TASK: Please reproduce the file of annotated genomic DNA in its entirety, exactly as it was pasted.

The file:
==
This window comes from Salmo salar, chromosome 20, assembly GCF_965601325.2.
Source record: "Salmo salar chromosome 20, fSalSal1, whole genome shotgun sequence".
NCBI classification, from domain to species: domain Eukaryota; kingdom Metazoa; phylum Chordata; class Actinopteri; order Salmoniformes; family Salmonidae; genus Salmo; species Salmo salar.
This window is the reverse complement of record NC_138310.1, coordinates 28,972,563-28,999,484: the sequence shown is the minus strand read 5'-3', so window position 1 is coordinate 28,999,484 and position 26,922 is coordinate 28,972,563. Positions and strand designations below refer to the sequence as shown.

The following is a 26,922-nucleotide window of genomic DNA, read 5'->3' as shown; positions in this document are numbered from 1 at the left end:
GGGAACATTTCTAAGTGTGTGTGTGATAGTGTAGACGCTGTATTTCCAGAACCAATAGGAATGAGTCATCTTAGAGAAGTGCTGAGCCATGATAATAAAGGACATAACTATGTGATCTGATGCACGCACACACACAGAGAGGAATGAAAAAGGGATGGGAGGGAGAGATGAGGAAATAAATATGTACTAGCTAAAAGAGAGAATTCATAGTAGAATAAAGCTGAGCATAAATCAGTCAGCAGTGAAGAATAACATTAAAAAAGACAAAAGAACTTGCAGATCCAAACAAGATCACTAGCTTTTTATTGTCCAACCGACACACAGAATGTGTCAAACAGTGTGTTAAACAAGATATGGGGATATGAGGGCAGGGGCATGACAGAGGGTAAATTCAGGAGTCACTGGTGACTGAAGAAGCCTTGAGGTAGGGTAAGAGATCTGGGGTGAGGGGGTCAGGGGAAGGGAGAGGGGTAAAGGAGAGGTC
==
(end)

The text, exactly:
This window comes from Salmo salar, chromosome 20, assembly GCF_965601325.2.
Source record: "Salmo salar chromosome 20, fSalSal1, whole genome shotgun sequence".
NCBI classification, from domain to species: domain Eukaryota; kingdom Metazoa; phylum Chordata; class Actinopteri; order Salmoniformes; family Salmonidae; genus Salmo; species Salmo salar.
This window is the reverse complement of record NC_138310.1, coordinates 28,972,563-28,999,484: the sequence shown is the minus strand read 5'-3', so window position 1 is coordinate 28,999,484 and position 26,922 is coordinate 28,972,563. Positions and strand designations below refer to the sequence as shown.

The following is a 26,922-nucleotide window of genomic DNA, read 5'->3' as shown; positions in this document are numbered from 1 at the left end:
GGGAACATTTCTAAGTGTGTGTGTGATAGTGTAGACGCTGTATTTCCAGAACCAATAGGAATGAGTCATCTTAGAGAAGTGCTGAGCCATGATAATAAAGGACATAACTATGTGATCTGATGCACGCACACACACAGAGAGGAATGAAAAAGGGATGGGAGGGAGAGATGAGGAAATAAATATGTACTAGCTAAAAGAGAGAATTCATAGTAGAATAAAGCTGAGCATAAATCAGTCAGCAGTGAAGAATAACATTAAAAAAGACAAAAGAACTTGCAGATCCAAACAAGATCACTAGCTTTTTATTGTCCAACCGACACACAGAATGTGTCAAACAGTGTGTTAAACAAGATATGGGGATATGAGGGCAGGGGCATGACAGAGGGTAAATTCAGGAGTCACTGGTGACTGAAGAAGCCTTGAGGTAGGGTAAGAGATCTGGGGTGAGGGGGTCAGGGGAAGGGAGAGGGGTAAAGGAGAGGTC